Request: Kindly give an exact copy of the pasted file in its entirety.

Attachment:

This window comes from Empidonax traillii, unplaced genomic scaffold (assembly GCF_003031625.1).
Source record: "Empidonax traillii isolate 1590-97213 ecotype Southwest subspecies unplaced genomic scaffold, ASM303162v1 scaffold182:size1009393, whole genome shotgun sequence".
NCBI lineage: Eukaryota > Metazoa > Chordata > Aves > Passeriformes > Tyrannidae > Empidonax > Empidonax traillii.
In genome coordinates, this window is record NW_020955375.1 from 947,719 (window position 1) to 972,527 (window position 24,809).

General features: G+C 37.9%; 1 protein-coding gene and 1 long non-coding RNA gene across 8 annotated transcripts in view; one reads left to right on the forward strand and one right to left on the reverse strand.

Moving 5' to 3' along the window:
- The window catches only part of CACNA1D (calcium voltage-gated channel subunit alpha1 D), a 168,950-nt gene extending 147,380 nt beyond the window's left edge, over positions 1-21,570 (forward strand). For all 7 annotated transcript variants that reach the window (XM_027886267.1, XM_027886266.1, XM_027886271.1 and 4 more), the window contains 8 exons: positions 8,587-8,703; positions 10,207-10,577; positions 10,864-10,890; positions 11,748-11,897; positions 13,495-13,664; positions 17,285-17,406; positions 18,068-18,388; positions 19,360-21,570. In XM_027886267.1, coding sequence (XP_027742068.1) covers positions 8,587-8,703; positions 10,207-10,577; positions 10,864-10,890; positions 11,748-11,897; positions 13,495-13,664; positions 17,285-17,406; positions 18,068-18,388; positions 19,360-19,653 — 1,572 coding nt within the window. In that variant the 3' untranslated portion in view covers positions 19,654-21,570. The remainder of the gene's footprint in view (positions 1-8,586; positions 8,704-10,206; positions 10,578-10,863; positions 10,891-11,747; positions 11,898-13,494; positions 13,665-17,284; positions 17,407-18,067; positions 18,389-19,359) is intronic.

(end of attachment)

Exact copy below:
This window comes from Empidonax traillii, unplaced genomic scaffold (assembly GCF_003031625.1).
Source record: "Empidonax traillii isolate 1590-97213 ecotype Southwest subspecies unplaced genomic scaffold, ASM303162v1 scaffold182:size1009393, whole genome shotgun sequence".
NCBI lineage: Eukaryota > Metazoa > Chordata > Aves > Passeriformes > Tyrannidae > Empidonax > Empidonax traillii.
In genome coordinates, this window is record NW_020955375.1 from 947,719 (window position 1) to 972,527 (window position 24,809).

General features: G+C 37.9%; 1 protein-coding gene and 1 long non-coding RNA gene across 8 annotated transcripts in view; one reads left to right on the forward strand and one right to left on the reverse strand.

Moving 5' to 3' along the window:
- The window catches only part of CACNA1D (calcium voltage-gated channel subunit alpha1 D), a 168,950-nt gene extending 147,380 nt beyond the window's left edge, over positions 1-21,570 (forward strand). For all 7 annotated transcript variants that reach the window (XM_027886267.1, XM_027886266.1, XM_027886271.1 and 4 more), the window contains 8 exons: positions 8,587-8,703; positions 10,207-10,577; positions 10,864-10,890; positions 11,748-11,897; positions 13,495-13,664; positions 17,285-17,406; positions 18,068-18,388; positions 19,360-21,570. In XM_027886267.1, coding sequence (XP_027742068.1) covers positions 8,587-8,703; positions 10,207-10,577; positions 10,864-10,890; positions 11,748-11,897; positions 13,495-13,664; positions 17,285-17,406; positions 18,068-18,388; positions 19,360-19,653 — 1,572 coding nt within the window. In that variant the 3' untranslated portion in view covers positions 19,654-21,570. The remainder of the gene's footprint in view (positions 1-8,586; positions 8,704-10,206; positions 10,578-10,863; positions 10,891-11,747; positions 11,898-13,494; positions 13,665-17,284; positions 17,407-18,067; positions 18,389-19,359) is intronic.